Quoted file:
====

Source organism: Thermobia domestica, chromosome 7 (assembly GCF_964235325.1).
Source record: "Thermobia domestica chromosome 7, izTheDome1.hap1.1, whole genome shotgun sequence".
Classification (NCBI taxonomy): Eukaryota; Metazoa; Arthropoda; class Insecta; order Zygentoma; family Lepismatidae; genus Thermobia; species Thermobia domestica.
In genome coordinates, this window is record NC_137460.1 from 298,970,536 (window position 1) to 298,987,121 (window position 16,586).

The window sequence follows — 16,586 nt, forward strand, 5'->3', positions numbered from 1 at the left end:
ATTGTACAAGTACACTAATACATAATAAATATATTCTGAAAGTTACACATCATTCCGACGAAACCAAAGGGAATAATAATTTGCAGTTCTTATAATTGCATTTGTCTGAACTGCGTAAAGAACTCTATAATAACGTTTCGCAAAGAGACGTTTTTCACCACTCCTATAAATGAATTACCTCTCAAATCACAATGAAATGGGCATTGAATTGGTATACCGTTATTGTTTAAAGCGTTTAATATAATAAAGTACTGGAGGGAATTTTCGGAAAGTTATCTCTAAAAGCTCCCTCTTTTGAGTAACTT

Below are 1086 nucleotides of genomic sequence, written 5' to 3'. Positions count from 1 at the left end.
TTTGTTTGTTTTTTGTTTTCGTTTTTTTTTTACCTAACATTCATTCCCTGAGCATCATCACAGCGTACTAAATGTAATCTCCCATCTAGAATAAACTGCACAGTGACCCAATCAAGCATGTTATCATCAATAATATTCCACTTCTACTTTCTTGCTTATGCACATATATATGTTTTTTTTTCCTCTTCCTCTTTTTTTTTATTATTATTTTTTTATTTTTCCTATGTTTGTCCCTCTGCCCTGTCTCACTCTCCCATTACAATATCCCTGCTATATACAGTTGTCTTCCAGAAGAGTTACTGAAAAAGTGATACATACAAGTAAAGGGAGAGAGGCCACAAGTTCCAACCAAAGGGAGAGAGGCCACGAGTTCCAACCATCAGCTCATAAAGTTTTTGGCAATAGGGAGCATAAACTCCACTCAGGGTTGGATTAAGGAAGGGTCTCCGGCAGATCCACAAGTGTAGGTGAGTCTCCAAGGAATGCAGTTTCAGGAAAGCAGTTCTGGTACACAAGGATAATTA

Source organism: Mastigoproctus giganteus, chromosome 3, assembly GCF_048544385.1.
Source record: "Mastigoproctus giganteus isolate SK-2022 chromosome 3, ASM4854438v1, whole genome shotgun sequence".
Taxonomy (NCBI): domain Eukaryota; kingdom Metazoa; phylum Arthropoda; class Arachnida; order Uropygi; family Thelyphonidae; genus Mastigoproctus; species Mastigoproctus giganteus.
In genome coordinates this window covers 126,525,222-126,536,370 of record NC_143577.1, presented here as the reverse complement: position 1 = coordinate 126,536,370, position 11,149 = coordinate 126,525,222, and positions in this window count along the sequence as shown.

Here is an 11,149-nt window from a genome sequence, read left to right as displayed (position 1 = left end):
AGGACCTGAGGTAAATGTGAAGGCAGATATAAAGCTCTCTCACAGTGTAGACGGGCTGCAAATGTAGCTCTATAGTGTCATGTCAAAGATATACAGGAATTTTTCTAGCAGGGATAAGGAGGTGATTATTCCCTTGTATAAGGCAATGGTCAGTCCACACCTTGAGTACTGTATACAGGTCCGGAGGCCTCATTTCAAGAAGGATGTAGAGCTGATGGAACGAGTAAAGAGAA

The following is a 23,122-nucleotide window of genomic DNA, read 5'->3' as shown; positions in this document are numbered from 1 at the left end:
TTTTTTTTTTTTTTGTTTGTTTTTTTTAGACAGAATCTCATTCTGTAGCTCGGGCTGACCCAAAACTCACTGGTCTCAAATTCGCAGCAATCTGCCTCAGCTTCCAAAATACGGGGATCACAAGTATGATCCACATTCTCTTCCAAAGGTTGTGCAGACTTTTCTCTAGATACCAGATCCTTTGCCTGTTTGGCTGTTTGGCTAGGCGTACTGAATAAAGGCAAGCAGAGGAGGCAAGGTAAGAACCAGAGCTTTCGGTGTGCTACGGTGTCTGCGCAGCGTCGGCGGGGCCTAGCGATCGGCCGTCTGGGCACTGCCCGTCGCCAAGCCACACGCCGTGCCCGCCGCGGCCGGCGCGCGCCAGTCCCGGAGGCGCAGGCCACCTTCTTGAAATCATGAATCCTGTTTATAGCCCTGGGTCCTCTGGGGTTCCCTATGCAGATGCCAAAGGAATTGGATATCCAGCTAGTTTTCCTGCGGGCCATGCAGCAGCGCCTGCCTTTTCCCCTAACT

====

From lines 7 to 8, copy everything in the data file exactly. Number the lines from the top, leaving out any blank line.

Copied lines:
Below are 1086 nucleotides of genomic sequence, written 5' to 3'. Positions count from 1 at the left end.
TTTGTTTGTTTTTTGTTTTCGTTTTTTTTTTACCTAACATTCATTCCCTGAGCATCATCACAGCGTACTAAATGTAATCTCCCATCTAGAATAAACTGCACAGTGACCCAATCAAGCATGTTATCATCAATAATATTCCACTTCTACTTTCTTGCTTATGCACATATATATGTTTTTTTTTCCTCTTCCTCTTTTTTTTTATTATTATTTTTTTATTTTTCCTATGTTTGTCCCTCTGCCCTGTCTCACTCTCCCATTACAATATCCCTGCTATATACAGTTGTCTTCCAGAAGAGTTACTGAAAAAGTGATACATACAAGTAAAGGGAGAGAGGCCACAAGTTCCAACCAAAGGGAGAGAGGCCACGAGTTCCAACCATCAGCTCATAAAGTTTTTGGCAATAGGGAGCATAAACTCCACTCAGGGTTGGATTAAGGAAGGGTCTCCGGCAGATCCACAAGTGTAGGTGAGTCTCCAAGGAATGCAGTTTCAGGAAAGCAGTTCTGGTACACAAGGATAATTA